Even if so, nothing suggests PacBell's HVP policy “threatens an incipient violation” of the Cartwright Act, violates its policy or spirit, or otherwise threatens competition. (Cel-Tech, supra, 20 Cal.4th at p. 187, 83 Cal.Rptr.2d 548, 973 P.2d 527.) RLH did not nip an illegal tying arrangement in the bud. PacBell's HVP policy does not risk harming competition because it allows customers to choose between leasing its HVP services or buying HVP devices from two independent suppliers. Even if some unfair competition causes of action can survive independently of an actual antitrust violation, this one does not. (See Chavez v. Whirlpool Corp. (2001) 93 Cal.App.4th 363, 375, 113 Cal.Rptr.2d 175 [“If the same conduct is alleged to be both an antitrust violation and an ‘unfair’ business act or practice for the same reason-because it unreasonably restrains competition and harms consumers-the determination that the conduct is not an unreasonable restraint of trade necessarily implies that the conduct is not ‘unfair’ toward consumers”].)
In the same vein, RLH's intentional interference with economic advantage cause of action against PacBell fails. “[A] plaintiff seeking to recover for alleged interference with prospective economic relations has the burden of pleading and proving that the defendant's interference was wrongful ‘by some measure beyond the fact of the interference itself.’ ” (Della Penna v. Toyota Motor Sales U.S.A., Inc. (1995) 11 Cal.4th 376, 392-393, 45 Cal.Rptr.2d 436, 902 P.2d 740.) “[A]n act is independently wrongful if it is unlawful, that is, if it is proscribed by some constitutional, statutory, regulatory, common law, or other determinable legal standard.” (Korea Supply Co. v. Lockheed Martin Corp. (2003) 29 Cal.4th 1134, 1159, 131 Cal.Rptr.2d 29, 63 P.3d 937.) PacBell's HVP policy violates no determinable legal standard, is not independently wrongful, and cannot support RLH's intentional interference cause of action.
SBC Was Not Entitled to Summary Judgment
Although the court properly granted summary judgment to PacBell, it erred in granting summary judgment to SBC. SBC does not argue its subsidiaries' HVP policies do not constitute a tying arrangement. As will be seen, SBC made the right tactical decision in directing its efforts elsewhere. Triable issues exist on that point.
Rather, SBC defends its summary judgment on two grounds the court did not reach: (1) it is not liable for its subsidiaries' HVP policies; and (2) the commerce clause restricts California law to regulating in-state conduct. The parties thoroughly briefed both issues below and on appeal; we require no additional briefing. We conclude SBC failed to show the nonexistence of triable issues as to its liability for its subsidiaries' HVP polices, and its commerce clause argument misses the target.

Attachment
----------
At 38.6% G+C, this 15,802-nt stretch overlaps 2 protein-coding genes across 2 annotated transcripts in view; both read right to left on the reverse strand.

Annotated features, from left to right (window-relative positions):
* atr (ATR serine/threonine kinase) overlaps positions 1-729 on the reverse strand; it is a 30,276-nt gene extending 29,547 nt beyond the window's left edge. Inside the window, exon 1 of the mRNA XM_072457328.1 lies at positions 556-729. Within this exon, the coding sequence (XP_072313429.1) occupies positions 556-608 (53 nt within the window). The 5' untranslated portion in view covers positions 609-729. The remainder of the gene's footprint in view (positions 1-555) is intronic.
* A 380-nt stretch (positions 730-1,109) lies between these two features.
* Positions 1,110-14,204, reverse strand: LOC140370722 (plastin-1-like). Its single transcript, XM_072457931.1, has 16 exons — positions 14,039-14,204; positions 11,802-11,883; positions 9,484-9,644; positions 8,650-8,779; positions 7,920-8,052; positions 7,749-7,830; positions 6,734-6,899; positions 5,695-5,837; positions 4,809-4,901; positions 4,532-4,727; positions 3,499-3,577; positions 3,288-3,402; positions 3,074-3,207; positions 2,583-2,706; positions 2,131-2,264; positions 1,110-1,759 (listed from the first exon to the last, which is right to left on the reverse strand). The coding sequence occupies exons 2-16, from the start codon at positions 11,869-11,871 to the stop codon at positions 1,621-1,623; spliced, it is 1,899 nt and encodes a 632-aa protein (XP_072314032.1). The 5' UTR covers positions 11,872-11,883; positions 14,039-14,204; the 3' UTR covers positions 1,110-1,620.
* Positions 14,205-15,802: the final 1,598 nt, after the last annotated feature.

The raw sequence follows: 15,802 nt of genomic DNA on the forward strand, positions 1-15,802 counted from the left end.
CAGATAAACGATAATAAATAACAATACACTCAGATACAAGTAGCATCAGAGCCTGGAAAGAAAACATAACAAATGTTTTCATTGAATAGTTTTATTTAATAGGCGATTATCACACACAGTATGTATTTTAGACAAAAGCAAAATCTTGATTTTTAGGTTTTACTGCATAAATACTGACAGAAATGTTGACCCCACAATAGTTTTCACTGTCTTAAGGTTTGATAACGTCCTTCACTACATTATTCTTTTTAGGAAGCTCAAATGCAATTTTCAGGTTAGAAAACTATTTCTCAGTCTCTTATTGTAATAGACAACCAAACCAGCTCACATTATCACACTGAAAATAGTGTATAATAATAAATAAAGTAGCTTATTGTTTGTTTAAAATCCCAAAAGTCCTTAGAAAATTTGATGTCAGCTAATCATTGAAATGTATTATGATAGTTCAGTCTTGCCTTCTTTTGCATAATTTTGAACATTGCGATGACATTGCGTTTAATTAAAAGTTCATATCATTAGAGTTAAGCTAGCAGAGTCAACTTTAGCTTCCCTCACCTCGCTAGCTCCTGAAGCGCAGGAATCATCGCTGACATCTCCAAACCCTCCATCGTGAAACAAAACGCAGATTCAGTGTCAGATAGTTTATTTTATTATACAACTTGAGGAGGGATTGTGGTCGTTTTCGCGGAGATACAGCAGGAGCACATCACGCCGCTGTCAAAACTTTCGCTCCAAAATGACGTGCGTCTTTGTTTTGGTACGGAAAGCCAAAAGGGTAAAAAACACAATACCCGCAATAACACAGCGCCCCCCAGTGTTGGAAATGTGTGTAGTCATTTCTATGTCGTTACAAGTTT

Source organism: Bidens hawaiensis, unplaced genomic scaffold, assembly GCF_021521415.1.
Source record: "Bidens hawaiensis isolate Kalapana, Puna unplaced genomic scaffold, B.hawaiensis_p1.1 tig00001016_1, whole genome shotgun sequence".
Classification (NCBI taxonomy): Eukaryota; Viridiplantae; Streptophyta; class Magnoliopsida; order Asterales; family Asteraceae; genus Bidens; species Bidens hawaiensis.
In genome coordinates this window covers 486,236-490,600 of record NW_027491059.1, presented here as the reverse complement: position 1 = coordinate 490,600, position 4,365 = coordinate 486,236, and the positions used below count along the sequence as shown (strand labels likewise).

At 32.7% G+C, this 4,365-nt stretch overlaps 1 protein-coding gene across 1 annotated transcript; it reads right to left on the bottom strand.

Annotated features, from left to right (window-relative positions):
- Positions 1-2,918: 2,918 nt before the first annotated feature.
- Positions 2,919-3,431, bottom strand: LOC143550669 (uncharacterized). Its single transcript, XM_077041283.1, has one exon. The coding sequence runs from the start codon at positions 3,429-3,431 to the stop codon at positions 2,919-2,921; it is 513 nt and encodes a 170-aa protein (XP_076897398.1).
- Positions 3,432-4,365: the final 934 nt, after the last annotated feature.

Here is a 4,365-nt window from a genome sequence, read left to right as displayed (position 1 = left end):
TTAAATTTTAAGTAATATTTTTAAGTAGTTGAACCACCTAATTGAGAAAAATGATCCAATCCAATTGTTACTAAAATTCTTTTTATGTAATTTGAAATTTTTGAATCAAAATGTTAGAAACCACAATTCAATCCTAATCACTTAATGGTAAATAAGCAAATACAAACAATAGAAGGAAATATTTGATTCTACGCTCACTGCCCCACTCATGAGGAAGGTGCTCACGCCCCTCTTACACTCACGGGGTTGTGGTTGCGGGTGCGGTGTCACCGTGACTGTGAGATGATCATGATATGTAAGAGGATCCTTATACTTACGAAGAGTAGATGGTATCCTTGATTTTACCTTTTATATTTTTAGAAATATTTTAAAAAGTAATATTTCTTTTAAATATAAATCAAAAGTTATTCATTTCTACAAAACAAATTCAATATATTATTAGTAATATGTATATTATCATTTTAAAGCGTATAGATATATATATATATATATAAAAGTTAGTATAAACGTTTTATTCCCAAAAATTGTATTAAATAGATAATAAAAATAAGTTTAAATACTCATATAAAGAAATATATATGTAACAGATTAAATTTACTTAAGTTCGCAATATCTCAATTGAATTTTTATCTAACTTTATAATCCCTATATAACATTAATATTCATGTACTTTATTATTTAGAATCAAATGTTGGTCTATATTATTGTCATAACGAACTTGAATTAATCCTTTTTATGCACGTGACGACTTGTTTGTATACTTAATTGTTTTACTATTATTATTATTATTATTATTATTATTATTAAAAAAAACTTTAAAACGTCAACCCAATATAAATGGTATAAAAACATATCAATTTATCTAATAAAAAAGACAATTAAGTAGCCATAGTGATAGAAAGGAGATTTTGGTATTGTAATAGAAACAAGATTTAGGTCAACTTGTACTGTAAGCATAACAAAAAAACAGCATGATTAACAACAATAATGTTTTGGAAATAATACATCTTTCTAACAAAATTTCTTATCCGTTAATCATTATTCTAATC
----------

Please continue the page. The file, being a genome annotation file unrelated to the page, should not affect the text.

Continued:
A Triable Issue Exists as to Whether SBC Is Liable for Its Subsidiaries' HVP Policies
SBC failed to meet its summary judgment burden of making a prima facie showing no triable issue exists as to whether it is liable for its subsidiaries' HVP policies. Whether SBC is liable under either an agency or alter ego theory is a question of fact. (Las Palmas Associates v. Las Palmas Center Associates (1991) 235 Cal.App.3d 1220, 1248, 1 Cal.Rptr.2d 301 [alter ego]; 2 Witkin, Summary of Cal. Law (9th ed. 1987) Agency, § 37, p. 50 [agency].) The only evidence SBC offers to show no triable issue exists as to these theories is the declaration of an SBC officer averring that SBC and PacBell are separate entities with separate boards of directors. The declaration says nothing about the relationship between SBC and its other subsidiaries, such as Ameritech. It lacks any value in showing no triable issues exist as to whether these subsidiaries are SBC's agents or alter egos. SBC thus failed to shift the burden of production on the agency and alter ego theories to RLH, and is not entitled to summary judgment on this ground.3 (Aguilar, supra, 25 Cal.4th at p. 850, 107 Cal.Rptr.2d 841, 24 P.3d 493.)
The Commerce Clause Does Not Bar California's Antitrust and Unfair Competition Law from Reaching Out-of-State Conduct Injuring California Residents
SBC contends the commerce clause bars RLH's claims because California law cannot reach SBC's business practices in other states. “The commerce clause of the federal Constitution delegates to Congress the power ‘[t]o regulate Commerce with foreign Nations, and among the several States, and with the Indian Tribes.’ (U.S. Const., art. I, § 8, cl. 3.) This explicit grant of power has been interpreted as an implied limitation on the power of states and local government to adopt statutes, regulations, and ordinances that burden or interfere with interstate commerce. [Citation.] Known as the ‘dormant’ or ‘negative’ commerce clause [citation], this limitation has been characterized as ‘predicated upon the implications of the commerce clause itself, [citations], or upon the presumed intention of Congress, where Congress has not spoken․” (County Sanitation Dist. No. 2 v. County of Kern (2005) 127 Cal.App.4th 1544, 1608, 27 Cal.Rptr.3d 28.)